North Carolina Fugitive: Catch Him If You Can

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If survivalism were an Olympic sport, Eric Robert Rudolph could have won gold in Atlanta. Instead, he's wanted for questioning over the bombing of the 1996 summer games, and has been named as a suspect in an Alabama abortion clinic attack. But Rudolph's Olympian survivalist skills have allowed him to elude federal agents for almost six months while never venturing far from his home county.

Last week Rudolph stole a truck and a six-month supply of food from a health food store owner in Andrews, N.C. CNN reports that Rudolph gave storekeeper George Nordmann a handwritten grocery list, requesting sufficient quantities of batteries, oatmeal, beans and other items to keep him supplied for a year. A few days later Nordmann's truck and up to 75 pounds of food were taken from his home. CNN's sources also allege that Rudolph left $500 as payment; the truck was found abandoned at a campground on Monday.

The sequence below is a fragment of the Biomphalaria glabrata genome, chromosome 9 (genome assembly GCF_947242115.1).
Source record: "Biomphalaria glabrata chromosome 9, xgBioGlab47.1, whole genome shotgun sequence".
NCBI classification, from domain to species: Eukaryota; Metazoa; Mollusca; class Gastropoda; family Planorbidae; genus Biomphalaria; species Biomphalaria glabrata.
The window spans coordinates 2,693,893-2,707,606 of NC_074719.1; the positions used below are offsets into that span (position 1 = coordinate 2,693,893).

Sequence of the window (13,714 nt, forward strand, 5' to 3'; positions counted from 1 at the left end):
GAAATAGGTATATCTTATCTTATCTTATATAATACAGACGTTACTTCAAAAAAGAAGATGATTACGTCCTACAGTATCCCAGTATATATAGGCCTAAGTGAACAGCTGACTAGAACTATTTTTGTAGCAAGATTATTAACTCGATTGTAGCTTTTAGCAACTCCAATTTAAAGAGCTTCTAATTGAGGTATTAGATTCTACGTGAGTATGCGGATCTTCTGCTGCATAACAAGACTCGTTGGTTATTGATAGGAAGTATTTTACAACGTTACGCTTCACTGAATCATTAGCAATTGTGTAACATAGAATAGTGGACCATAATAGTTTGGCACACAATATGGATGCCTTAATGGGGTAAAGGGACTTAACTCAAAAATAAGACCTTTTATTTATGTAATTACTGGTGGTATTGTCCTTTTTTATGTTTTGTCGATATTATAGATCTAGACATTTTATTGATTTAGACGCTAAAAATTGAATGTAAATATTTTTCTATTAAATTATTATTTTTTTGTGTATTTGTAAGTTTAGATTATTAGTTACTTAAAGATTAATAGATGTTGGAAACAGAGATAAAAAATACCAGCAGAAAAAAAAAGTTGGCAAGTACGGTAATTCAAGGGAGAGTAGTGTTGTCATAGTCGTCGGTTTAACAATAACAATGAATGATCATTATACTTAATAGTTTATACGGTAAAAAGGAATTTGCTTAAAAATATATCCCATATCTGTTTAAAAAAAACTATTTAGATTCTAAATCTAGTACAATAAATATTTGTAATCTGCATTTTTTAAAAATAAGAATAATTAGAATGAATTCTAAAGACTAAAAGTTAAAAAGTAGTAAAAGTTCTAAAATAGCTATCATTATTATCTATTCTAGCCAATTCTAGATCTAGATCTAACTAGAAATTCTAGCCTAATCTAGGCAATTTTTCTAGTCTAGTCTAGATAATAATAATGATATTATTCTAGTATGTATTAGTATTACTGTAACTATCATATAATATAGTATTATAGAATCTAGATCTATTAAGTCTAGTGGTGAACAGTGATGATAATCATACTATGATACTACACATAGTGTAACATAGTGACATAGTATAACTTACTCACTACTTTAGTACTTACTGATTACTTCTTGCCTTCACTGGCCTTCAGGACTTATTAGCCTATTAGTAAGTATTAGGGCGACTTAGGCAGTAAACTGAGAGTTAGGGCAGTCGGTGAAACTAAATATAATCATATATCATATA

Rudolph reportedly told the storekeeper, "I will not be found by federal agents or dogs," and as if to underline his confidence, according to the New York Times, he even left a handwritten note in the abandoned truck explaining that it belonged to the well-liked Nordmann. That suggests Rudolph may be trying to move toward an endgame, an impression reinforced by one other detail: The fugitive reportedly asked Nordmann for a detailed map of were the federal agents are staying. So far his exploits seem calculated to make him a legend in the fringe world of right-wing militias and antigovernment enclaves, despite the fact that his only noteworthy achievement is to be suspected in terrorist bombing attacks on innocent civilians.